Editor’s Note: The story originally appeared in The Kansas City Star (Tribune News Service).
The gunman suspected of killing three Baton Rouge law enforcement officers Sunday morning and wounding three other others has been identified as Gavin Eugene Long of Kansas City.
Police said Long apparently died in a shootout with police on his 29th birthday.
A Star reporter on Sunday afternoon knocked on the door of a Kansas City home once listed as a residence for Gavin Long. The reporter was met at the door by a man with a long gun who declined to comment.
Long left the Marines in 2010 with an honorable discharge, according to CBS News, which cited an unnamed military source. His rank was E-5 (sergeant).
A Gavin Long graduated in 2005 from Grandview High School, according to The Star’s library. A Gavin Eugene Long of Kansas City was on the dean’s list of the University of Alabama in 2012, according to the university’s website.
According to archives, The Star published a marriage announcement for Aireyona Osha Hill and Gavin Eugene Long on July 22, 2009.
Court records show that Long filed for divorce from his wife in 2011. Records suggest the couple did not have children.
No one was at the home where his ex-wife last lived. Neighbors said the couple had moved out some time ago but occasionally visited the three-story brown-colored house.
While Long appeared to have little presence on social media using his birth name, he left an online trail linking to various social media accounts and websites that reference the online identity “Cosmo Setepenra.” The domain for these accounts and websites are registered under the name Gavin Long and list a Kansas City address.
A phone number listed for the domain convoswithcosmo.club was also used in websites where Long apparently used the identity of Cosmo Setepenra. No person with the name Cosmo Setepenra appeared to be otherwise listed in Kansas City or elsewhere.
As Cosmos, a self-proclaimed “freedom strategist, mental game coach, nutritionist, author and spiritual advisor,” Long shared his perspective frequently on platforms such as Instagram, Twitter, YouTube and a personal website that touted the “Convos with Cosmo.”
On his website, “Convos with Cosmos,” he wrote blog posts about sex, health and entertainment and appeared to sell holistic health coaching sessions. In recent weeks, he had shared commentary about high-profile officer involved shootings, including Alton Sterling, who was shot by police outside a Baton Rouge gas station earlier this month.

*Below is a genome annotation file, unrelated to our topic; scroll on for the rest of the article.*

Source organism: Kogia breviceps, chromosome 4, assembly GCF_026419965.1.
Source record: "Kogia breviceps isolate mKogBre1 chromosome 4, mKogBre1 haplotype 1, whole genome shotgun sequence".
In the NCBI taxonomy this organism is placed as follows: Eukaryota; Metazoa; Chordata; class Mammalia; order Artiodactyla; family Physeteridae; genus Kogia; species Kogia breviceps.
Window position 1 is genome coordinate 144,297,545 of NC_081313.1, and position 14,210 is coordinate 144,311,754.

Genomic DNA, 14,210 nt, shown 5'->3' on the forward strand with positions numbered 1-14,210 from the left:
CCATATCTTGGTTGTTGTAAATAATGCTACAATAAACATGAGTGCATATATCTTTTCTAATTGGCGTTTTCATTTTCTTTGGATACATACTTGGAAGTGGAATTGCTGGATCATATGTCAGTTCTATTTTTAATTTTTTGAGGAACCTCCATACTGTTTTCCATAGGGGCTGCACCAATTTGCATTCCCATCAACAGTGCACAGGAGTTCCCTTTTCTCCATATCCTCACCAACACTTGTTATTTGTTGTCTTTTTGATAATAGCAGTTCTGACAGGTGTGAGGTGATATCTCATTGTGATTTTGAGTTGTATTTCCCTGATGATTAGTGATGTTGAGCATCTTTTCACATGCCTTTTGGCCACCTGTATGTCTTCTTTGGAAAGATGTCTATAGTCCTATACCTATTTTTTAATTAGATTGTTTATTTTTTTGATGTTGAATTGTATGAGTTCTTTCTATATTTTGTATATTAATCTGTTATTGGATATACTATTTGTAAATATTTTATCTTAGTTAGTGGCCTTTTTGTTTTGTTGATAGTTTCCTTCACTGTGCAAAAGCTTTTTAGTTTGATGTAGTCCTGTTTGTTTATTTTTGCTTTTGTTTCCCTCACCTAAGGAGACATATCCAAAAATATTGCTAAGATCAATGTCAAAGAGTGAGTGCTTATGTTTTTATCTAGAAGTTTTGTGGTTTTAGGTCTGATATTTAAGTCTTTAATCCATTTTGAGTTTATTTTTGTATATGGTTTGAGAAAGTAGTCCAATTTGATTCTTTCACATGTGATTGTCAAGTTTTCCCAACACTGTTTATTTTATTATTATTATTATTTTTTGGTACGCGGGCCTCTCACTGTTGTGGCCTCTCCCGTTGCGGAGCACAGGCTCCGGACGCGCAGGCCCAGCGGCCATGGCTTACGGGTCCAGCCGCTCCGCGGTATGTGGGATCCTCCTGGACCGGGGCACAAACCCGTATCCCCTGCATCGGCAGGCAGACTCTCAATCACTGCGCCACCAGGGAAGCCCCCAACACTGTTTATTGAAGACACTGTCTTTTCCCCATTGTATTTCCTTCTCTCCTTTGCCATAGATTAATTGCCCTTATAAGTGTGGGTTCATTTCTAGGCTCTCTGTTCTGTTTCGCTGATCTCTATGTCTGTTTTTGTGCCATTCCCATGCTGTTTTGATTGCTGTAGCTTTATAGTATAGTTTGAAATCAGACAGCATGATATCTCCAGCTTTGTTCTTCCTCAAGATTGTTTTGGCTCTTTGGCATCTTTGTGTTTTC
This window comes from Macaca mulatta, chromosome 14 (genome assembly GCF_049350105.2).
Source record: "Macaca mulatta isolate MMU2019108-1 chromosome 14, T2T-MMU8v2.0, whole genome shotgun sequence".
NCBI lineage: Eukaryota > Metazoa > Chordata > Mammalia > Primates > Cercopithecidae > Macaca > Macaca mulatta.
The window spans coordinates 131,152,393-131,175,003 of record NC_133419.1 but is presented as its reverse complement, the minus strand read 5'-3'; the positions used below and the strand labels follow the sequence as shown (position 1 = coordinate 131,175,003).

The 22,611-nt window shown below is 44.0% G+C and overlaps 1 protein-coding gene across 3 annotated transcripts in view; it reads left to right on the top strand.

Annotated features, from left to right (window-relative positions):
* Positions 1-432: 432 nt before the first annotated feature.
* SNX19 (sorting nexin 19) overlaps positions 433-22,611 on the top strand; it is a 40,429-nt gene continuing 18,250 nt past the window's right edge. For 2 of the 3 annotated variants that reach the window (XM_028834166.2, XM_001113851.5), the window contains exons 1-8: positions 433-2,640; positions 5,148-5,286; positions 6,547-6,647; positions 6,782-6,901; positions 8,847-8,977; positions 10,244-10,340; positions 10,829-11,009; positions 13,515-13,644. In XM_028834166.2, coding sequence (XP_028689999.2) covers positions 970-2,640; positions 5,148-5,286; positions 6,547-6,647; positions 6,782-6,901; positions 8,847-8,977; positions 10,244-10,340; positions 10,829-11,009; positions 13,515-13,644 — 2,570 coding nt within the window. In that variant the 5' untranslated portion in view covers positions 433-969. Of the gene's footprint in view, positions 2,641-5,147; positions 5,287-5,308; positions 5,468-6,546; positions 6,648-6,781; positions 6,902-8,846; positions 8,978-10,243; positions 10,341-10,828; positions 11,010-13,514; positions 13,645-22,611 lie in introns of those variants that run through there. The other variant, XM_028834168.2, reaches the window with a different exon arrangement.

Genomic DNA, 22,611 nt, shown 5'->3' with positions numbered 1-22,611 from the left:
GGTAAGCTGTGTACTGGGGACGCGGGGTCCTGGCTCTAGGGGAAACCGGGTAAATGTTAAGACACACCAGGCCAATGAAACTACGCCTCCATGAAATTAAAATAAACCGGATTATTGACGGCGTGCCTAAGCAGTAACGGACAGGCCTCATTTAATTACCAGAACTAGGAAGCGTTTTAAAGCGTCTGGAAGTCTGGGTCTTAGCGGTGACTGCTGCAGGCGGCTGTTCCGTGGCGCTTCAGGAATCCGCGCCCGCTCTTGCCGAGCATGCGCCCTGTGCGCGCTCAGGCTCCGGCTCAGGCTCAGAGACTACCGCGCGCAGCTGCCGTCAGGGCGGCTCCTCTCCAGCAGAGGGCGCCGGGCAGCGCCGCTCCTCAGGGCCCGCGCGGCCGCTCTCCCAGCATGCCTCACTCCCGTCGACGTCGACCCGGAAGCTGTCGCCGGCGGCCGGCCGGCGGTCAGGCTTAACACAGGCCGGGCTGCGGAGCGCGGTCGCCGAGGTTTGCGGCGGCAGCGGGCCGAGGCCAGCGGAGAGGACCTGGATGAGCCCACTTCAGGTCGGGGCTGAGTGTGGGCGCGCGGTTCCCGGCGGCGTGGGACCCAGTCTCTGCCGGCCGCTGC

He told a YouTube audience that he traveled to Dallas before the police shooting and was in the city during a sniper attack that killed five officers.
He opined on how history shows how “100 percent of revolutions, of victims fighting their oppression, from victims fighting their bullies, 100 percent have been successful through fighting back, through bloodshed. Zero have been successful just over simply protesting. It doesn’t...it has never worked and it never will. You got to fight back.”
He encouraged “real” and “alpha” individuals who wanted change to take a different tactic in invoking change.
“It’s only fighting back or money,” Long said. “That’s all they care about. Revenue and blood. Revenue and blood. Revenue and blood.”
Recent tweets seemed to reference his desire to see a more powerful, unified force combat white power and “elevate” black people.
“Power doesn’t respect weakness. Power only respects Power.
# Alton # Castile,” he tweeted on July 7.
He also tweeted:
“Violence is not THE answer (its a answer), but at what point do you stand up so that your people dont become the Native Americans...EXTINCT?” and “Just bc you wake up every morning doesn't mean that you're living. And just bc you shed your physical body doesn't mean that you're dead.”
Authorities initially believed that two other assailants might be at large, but hours later said the dead gunman was the only person who fired at the officers.
The local FBI office is assisting with the investigation stemming from the shooting earlier Sunday. However, details of their investigation were not released, said Bridget Patton, spokeswoman for the FBI in Kansas City.
© 2016 The Kansas City Star (Kansas City, Mo.). Distributed by Tribune Content Agency, LLC.